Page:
Sunday, 6 September 2009

UFC Fight Night Breakdown: Diaz vs Guillard

Some guys enter mixed martial arts because they are elite athletes who thirst for competition
after they finish high school or college sports. Others enter the sport because they are lifelong martial artists who want to continue their personal journey.A select few enter the sport because they are alpha males in the truest sense of the word. Fighting is part of their DNA. Nate Diaz and Melvin Guillard fall into that last category. The UFC is more than an athletic endeavor to them. It is how they express themselves as men. Actually, it is probably how they define themselves as men. That is why they fight with such amazing passion and, at times, venom.In other words, the main event of UFC Fight Night on September 16th at the Cox Convention Center in Oklahoma City is going to be one heck of a scrap.Expect both men to come out looking to kickbox because that how each prefers to fight, regardless of the opponent. Diaz fights on the feet with a style that is indiscernible from his brother, Nick. He likes to slap with his right jab. He probably claims that they are lead right hooks, but one cannot throw a true right hook without turning his hips. Instead, it is a slapping jab.The right doesn’t typically cause much damage. Yet, it is very effective because Diaz impairs his opponent’s vision and consumes his attention with the strike. If an opponent disregards the slapping right, Diaz will turn it over and incorporate his body, thus generating good power. Most of the time, however, the right is used to create openings for Diaz’s straight left hand, and he throws that punch as well as anyone in the division. He doesn’t have true knockout power in either hand, instead firing with stunning force and chipping away at an opponent’s chin over time. As a result, Diaz will look to throw punches in bunches in an attempt to wear down Guillard. The major risk with that strategy is that Guillard is far more explosive on the feet than Diaz, so he risks ending the fight on the wrong end of a knockout.Diaz has a tremendous chin, but Guillard strikes with fearsome speed and excellent technique, which generates legitimate one-punch knockout power. So, Diaz wants to avoid relying on his chin in this fight.In fact, Diaz shouldn’t be messing around with Guillard on the feet any longer than is absolutely necessary to get the fight to the ground. Guillard’s submission defense is his Achilles’ heel, and the Cesar Gracie trained Diaz is one of the slicker submission artists in the division, particularly from his guard.Diaz would be well served to use his slapping right to close the distance and force Guillard to the cage so that he can initiate a clinch. From there, he can drop for a double-leg or high-crotch takedown, or he can even pull guard. Whatever it takes to get the fight to the ground, that is what Diaz should do.On the ground, Diaz will overwhelm Guillard with his technique. From the top, he will work his ground and pound until Guillard gives up his back in defense. Diaz will quickly capitalize on that moment by taking his back, sinking his hooks in and methodically working for a rear naked choke that will bring the fight to a quick conclusion.If Diaz ends up pulling guard, he will continually work his hips high on Guillard’s back while waiting for the New Orleans native to over commit with a punch so that he can throw his leg over for an arm bar or, more likely, slap on a triangle choke. If Diaz is able to lock in either, the fight is over. Guillard’s game plan is a simple one: sprawl and brawl. He knows that he is the more dangerous kickboxer. The orthodox kickboxer will look to win the battle of foot position, constantly stepping to his left so that he can get his lead left foot outside of Diaz’s lead right foot, which creates the optimal throwing lane for his huge right hand. Guillard’s left hook is actually a bit more dangerous than his right hand, but the left hook isn’t traditionally an effective punch against southpaws, unless it is thrown during exchanges. Guillard will look to fire that weapon when Diaz steps in for, or retreats from, a clinch.‘The Young Assassin’ will also look for opportunities to work over Diaz’s lean torso. Diaz is a very tall, thin lightweight, so there is a lot of surface area from his hips to his shoulders for body punchers to target. Guillard will risk stepping into a knee strike or a clinch, which are two of the better counters to body punching in MMA, in order to punish the body. Anyone doubting the effectiveness of his body attacks should review his win over Gabe Ruediger at UFC 63. That was one of the best body shots in recent Octagon history.Guillard needs to be aware of defending the takedown in this fight, but he shouldn’t be obsessed with it. Diaz’s biggest weakness, in my opinion, is his lack of a dominant wrestling base. His amazing ground skills would be far more effective if he could take a fight to the ground at will. He cannot do that against guys with even average takedown defense.Nevertheless, Guillard cannot be dismissive of the takedown, because he knows that he will face a massive disadvantage if the fight hits the ground. As he showed in his 2007 first round submission losses to Rich Clementi and Joe Stevenson, he does not have an answer for top submission guys. Accordingly, if Diaz pulls guard, Guillard needs to pull out and wave his opponent back to his feet. If Diaz is successful scoring a takedown, Guillard needs to keep his guard closed and hold on for a standup. If he is unable to stalemate Diaz, then he should look for opportunities to sweep or scramble. He should not, under any circumstances, give up his back to avoid ground-and-pound punishment. Guillard giving up his back to Diaz is as conclusive as a man sticking his head into the mouth of a hungry African lion.How do I see this one playing out? Diaz has far more weapons in his arsenal. Then again, so did Frank Mir against Brock Lesnar. Did I just compare Melvin Guillard to Brock Lesnar? That requires a restart.Diaz has is the more versatile fighter, and thus has more ways to win the fight. Then again, so did ‘Minotauro’ Nogueira against Frank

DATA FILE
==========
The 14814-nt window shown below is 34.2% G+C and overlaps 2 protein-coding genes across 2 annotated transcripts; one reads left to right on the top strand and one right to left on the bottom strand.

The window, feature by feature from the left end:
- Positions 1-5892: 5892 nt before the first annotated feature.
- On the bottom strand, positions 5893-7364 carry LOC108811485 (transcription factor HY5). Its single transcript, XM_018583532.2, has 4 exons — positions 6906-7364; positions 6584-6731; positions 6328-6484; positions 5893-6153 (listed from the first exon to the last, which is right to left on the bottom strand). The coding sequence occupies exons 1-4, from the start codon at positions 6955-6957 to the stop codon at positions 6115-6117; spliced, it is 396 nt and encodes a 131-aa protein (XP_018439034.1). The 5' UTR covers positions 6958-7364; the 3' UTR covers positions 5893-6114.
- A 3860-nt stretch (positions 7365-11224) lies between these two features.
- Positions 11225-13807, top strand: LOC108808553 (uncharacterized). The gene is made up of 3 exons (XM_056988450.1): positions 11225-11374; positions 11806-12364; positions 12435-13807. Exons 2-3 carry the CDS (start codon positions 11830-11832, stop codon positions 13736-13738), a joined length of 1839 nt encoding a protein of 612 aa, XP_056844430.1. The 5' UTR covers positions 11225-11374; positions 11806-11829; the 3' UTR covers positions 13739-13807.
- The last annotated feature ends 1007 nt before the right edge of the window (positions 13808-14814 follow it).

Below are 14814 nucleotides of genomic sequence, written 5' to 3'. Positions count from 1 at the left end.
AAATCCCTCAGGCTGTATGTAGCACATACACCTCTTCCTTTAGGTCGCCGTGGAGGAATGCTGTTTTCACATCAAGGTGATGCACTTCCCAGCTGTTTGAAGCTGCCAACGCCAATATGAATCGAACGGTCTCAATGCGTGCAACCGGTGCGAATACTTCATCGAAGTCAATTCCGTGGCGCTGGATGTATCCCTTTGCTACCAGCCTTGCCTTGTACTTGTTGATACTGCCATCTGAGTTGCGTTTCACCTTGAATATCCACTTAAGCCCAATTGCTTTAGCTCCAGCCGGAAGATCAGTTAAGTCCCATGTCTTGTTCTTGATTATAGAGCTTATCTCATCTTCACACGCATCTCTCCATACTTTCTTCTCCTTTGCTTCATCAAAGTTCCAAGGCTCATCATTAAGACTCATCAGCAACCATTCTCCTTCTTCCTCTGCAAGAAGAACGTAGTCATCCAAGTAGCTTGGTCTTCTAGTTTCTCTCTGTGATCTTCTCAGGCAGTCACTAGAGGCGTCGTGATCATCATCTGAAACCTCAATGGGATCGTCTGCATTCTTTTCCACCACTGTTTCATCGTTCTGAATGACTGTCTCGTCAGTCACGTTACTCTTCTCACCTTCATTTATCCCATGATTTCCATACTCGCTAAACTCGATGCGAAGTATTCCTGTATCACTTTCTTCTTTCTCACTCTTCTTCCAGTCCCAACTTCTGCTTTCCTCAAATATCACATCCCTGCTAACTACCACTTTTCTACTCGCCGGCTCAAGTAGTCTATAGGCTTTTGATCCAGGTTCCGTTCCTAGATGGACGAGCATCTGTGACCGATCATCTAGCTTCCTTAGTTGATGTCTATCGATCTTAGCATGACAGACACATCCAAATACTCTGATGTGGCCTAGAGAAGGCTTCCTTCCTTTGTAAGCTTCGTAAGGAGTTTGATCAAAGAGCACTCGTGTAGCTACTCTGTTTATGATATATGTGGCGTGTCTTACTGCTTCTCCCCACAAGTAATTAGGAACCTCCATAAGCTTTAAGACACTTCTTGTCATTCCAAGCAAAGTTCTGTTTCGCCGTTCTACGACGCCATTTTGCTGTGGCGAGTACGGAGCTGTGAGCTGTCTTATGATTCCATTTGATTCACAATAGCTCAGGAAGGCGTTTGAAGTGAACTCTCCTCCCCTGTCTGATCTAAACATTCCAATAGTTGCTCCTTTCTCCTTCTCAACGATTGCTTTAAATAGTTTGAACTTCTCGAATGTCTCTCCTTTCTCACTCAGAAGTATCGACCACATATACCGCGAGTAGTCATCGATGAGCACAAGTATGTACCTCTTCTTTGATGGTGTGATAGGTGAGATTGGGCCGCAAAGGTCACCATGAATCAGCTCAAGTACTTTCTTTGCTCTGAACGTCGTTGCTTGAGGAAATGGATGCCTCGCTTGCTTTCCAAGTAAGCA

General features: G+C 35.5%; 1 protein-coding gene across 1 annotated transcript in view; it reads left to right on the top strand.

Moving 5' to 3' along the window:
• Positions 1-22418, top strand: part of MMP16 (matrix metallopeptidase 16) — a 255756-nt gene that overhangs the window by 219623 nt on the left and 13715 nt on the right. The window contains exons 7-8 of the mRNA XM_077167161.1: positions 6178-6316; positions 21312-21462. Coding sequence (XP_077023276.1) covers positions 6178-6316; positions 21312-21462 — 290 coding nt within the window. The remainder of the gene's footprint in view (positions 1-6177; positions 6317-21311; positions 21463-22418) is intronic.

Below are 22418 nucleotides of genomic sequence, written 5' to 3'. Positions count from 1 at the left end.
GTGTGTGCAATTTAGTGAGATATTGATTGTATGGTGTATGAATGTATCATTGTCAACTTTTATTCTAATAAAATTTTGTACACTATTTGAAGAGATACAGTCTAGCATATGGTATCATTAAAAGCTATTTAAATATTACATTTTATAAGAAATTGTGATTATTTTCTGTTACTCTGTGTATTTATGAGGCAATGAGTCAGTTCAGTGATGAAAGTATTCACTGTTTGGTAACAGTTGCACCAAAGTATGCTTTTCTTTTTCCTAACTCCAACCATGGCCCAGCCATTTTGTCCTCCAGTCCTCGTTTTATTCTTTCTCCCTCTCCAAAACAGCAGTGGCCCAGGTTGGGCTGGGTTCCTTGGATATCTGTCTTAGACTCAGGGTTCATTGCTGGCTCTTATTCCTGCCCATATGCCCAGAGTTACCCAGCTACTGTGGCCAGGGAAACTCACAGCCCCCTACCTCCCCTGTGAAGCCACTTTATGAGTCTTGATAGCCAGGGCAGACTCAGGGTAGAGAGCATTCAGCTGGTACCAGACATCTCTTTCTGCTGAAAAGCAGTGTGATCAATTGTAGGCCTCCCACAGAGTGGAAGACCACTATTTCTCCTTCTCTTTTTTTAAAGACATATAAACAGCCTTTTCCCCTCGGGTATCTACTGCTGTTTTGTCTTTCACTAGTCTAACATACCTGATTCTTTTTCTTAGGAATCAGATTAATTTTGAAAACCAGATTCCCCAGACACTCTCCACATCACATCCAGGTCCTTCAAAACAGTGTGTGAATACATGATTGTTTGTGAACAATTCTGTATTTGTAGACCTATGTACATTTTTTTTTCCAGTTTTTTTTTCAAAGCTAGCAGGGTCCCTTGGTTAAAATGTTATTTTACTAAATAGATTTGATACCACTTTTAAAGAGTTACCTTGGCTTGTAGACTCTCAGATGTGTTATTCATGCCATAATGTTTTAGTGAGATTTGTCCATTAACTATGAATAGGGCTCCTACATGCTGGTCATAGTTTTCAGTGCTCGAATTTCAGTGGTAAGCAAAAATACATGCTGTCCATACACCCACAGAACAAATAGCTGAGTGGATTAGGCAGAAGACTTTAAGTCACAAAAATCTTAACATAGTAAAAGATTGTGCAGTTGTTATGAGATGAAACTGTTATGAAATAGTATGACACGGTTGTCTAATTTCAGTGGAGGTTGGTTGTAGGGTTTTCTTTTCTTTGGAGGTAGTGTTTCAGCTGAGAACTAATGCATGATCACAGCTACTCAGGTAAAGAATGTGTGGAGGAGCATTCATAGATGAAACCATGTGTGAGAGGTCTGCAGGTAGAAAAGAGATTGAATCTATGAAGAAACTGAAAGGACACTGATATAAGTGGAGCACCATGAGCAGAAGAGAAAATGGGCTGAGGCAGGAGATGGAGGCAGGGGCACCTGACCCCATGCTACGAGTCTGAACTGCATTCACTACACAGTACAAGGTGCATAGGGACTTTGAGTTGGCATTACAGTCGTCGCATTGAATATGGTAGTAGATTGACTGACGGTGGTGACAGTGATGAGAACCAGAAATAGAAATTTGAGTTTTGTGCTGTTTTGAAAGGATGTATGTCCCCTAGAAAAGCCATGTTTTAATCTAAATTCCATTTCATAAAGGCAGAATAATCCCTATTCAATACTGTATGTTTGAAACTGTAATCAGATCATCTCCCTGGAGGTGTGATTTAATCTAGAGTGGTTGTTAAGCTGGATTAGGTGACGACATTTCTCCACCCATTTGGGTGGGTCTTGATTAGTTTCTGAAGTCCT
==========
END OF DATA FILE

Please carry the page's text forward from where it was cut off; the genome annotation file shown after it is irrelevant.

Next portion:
Mir.We all know how that fight turned out.I like Guillard in this one for several reasons. First, Diaz’s love of a barnyard brawl will lead to him standing unnecessarily with a dangerous striker like Guillard. Second, if Diaz gets himself in trouble, I think that his lack of takedowns will pose a major problem—I think pulling guard may be his best option for getting the fight to the ground. Third, when Diaz gets hurt with a punch, his instinct is to plant his feet and fire back. That is the absolute wrong thing to do against a homerun hitter like Guillard. Diaz should win based on the matchup, but I think Guillard will hand the former TUF winner his third consecutive loss. Call it a hunch.Diaz Quick Facts:• 24 years old• 10-4 overall record• 5-2 in the UFC• 4 of his 5 wins have come by way of submission• 5 straight wins to start his UFC career• 3 consecutive fights have gone to the judges’ cards, including back-to-back split decisions prior to the Stevenson fight• Coming off 2 consecutive losses• Hermes Franca is the only man to stop Diaz inside the distance – arm bar victory at 2:46 of the second round of their WEC fight right before Diaz filmed TUFGuillard Quick Facts:• 26 years old• 41-8-3 (1 NC) record• 5-4 in the UFC• 4 of his 5 wins have come by KO / TKO • On three fight winning streak, two in the UFC• Has never won more than two fights in a row in the UFC